My First Ouija Board
This product offends me.
Not because I think Ouija boards can accidentally (or deliberately!) summon demons. If we could accidentally summon supernatural beings they’d be everywhere. Moreover, of all the things that might accidentally bring forth the powers of darkness, a mass-produced printed piece of cardboard seems pretty far down the list.
However, belief in divination is at least quasi-religious, and marketing religion as a toy is pretty insulting. Marketing it to kids is reprehensible.
Hasbro has been selling a brown and black Ouija board for decades. For many believers, the only options for owning a board were to buy a mass-produced one from Hasbro or handcraft one themselves. It’s not merely being marketed as a toy. It’s being marketed to people who believe in Ouija boards.
But this is clearly made for a child, certainly no one past their young teen years. So either Hasbro is pedaling religion to children, saying divination is real and its OK, or it’s turning divination beliefs into a joke.
Painting it Pink
Again and again, companies paint their products pink when marketing to women and, particularly, young girls. It adds no value. All it does is (supposedly) make the item more visually appealing to a target audience. For decades, unisex disposable razors have been painted pink and marketed as “for women.” There was an up-charge for the paint job. (This is different from many razors today, in which male and female models are actually designed differently.)
A few years ago, Ellen DeGeneres took Bic Pens to task for make Bic for Her, expressing her thanks for these pink and purple pens that better makes grocery lists, help take dictation from male bosses, are strong enough to put up with wild mood swings, and even assist you in writing down recipes for when you need to feed your man.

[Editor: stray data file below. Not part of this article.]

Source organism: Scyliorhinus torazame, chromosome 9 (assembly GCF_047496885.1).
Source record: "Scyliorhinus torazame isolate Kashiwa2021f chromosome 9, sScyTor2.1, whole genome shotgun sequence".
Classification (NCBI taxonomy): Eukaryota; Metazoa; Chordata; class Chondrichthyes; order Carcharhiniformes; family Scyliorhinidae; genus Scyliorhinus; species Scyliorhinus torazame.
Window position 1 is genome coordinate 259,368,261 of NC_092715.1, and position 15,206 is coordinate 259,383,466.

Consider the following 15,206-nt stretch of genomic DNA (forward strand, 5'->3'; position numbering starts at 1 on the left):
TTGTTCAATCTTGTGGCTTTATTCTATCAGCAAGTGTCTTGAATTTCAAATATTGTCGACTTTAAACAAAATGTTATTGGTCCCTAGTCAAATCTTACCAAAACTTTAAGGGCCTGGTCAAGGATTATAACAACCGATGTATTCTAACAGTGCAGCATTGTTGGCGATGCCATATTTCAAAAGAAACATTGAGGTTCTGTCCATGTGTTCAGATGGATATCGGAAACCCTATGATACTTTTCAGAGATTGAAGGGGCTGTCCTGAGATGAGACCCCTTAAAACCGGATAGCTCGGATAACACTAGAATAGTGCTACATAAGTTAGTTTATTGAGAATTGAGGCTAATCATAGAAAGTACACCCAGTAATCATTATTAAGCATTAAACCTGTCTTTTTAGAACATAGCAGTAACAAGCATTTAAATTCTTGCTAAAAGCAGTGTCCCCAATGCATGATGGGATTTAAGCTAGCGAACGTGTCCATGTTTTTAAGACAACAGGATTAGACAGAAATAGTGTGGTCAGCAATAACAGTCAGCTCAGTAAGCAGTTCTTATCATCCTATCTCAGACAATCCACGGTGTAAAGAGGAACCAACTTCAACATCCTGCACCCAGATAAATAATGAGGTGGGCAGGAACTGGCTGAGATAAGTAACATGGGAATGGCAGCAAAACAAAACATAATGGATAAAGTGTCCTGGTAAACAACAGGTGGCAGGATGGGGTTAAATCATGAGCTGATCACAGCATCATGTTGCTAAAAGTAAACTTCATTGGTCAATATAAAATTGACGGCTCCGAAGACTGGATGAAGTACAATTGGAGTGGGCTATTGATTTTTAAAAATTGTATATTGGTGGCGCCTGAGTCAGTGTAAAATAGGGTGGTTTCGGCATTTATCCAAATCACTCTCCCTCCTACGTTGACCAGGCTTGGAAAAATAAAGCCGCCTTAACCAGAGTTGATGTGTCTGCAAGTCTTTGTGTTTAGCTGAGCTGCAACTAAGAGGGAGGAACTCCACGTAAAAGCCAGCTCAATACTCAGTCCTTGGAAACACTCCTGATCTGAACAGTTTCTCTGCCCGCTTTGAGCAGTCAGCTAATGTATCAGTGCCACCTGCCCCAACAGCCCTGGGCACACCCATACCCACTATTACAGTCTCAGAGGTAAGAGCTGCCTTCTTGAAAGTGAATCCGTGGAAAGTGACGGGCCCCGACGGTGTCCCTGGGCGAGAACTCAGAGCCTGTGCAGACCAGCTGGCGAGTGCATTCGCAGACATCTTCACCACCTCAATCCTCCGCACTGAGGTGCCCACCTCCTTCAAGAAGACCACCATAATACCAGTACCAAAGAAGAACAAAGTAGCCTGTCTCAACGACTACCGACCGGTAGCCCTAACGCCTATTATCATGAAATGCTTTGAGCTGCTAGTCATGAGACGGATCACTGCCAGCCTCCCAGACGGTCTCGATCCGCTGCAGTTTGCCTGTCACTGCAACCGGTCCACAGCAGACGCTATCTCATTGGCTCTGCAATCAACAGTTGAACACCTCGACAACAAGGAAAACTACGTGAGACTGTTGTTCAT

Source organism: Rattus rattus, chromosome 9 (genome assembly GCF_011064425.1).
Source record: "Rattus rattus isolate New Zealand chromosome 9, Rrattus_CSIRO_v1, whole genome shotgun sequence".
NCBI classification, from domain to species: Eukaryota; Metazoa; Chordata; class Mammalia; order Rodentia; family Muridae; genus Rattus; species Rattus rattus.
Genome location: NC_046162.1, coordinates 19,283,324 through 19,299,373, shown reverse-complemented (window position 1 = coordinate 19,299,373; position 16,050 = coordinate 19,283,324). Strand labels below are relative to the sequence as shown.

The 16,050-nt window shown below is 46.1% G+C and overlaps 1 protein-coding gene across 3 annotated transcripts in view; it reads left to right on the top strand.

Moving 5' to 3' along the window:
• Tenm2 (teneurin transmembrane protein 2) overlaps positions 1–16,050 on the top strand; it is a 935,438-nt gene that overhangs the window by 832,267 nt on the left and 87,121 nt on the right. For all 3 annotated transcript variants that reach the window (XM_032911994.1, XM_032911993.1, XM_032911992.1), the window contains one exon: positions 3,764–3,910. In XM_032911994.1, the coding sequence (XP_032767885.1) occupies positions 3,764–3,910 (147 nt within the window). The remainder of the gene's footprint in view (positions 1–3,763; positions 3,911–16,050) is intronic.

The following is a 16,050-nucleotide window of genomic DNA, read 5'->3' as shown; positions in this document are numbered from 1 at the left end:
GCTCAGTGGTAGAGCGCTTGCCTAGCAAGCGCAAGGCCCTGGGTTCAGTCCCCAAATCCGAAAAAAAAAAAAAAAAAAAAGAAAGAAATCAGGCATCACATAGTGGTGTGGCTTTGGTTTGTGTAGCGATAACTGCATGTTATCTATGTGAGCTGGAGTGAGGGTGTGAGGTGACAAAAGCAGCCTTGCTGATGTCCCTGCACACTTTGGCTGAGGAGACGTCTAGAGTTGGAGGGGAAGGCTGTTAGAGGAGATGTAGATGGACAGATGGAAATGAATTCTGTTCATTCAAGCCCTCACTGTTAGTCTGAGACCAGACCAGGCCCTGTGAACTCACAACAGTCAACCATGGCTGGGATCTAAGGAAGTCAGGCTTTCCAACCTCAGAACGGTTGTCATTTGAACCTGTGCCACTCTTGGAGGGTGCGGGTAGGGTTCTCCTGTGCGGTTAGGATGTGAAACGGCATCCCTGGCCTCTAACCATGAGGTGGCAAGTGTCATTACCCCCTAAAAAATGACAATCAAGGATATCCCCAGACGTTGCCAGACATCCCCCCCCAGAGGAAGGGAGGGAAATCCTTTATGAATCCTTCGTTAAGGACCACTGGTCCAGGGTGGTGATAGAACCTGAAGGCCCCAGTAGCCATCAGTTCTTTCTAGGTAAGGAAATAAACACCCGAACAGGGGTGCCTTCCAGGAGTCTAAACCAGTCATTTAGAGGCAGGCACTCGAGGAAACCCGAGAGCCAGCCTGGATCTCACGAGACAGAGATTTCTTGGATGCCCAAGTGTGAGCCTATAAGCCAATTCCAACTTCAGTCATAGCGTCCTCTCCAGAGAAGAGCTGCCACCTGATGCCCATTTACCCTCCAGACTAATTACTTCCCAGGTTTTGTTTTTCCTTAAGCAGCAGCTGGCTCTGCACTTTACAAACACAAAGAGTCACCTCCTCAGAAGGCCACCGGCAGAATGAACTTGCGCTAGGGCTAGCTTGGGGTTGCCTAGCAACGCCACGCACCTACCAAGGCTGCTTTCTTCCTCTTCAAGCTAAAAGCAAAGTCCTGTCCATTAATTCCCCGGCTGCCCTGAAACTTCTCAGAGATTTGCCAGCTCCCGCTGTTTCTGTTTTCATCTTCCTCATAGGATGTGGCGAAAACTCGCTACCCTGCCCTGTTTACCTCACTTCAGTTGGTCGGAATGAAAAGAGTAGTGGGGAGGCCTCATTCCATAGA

When’s the last time you’ve seen a gender-neutral product get painted blue and then marketed specifically to boys? I’m voting for “never.”
Why Everyone Should be Offended
But the politics of pink is my very secondary concern here. To a non-believer, this product is teaching a child to be superstitious. There’s a world of difference between showing someone using a board in a movie, which is made up, and encouraging children to do it themselves.
If you want to equate this to a board game and, thus, argue it’s meant as pure entertainment, then explain to me how one wins this particular board game, because I’m pretty sure it’s when your dead relative tells you which boy you should date. There’s no reason to use a Ouija board unless you believe it works. Otherwise you’re just two people staring at a piece of cardboard.
To a positive believer, the board is a joke, because if Hasbro was serious about teaching a child about divination, this isn’t how you’d do it. Can you imagine a My First Communion set? Complete with a pink chalice decorated with rhinestones?
And to a negative believer, someone who thinks divination is a dangerous and ungodly practice, this is encouraging children to run with spiritual scissors.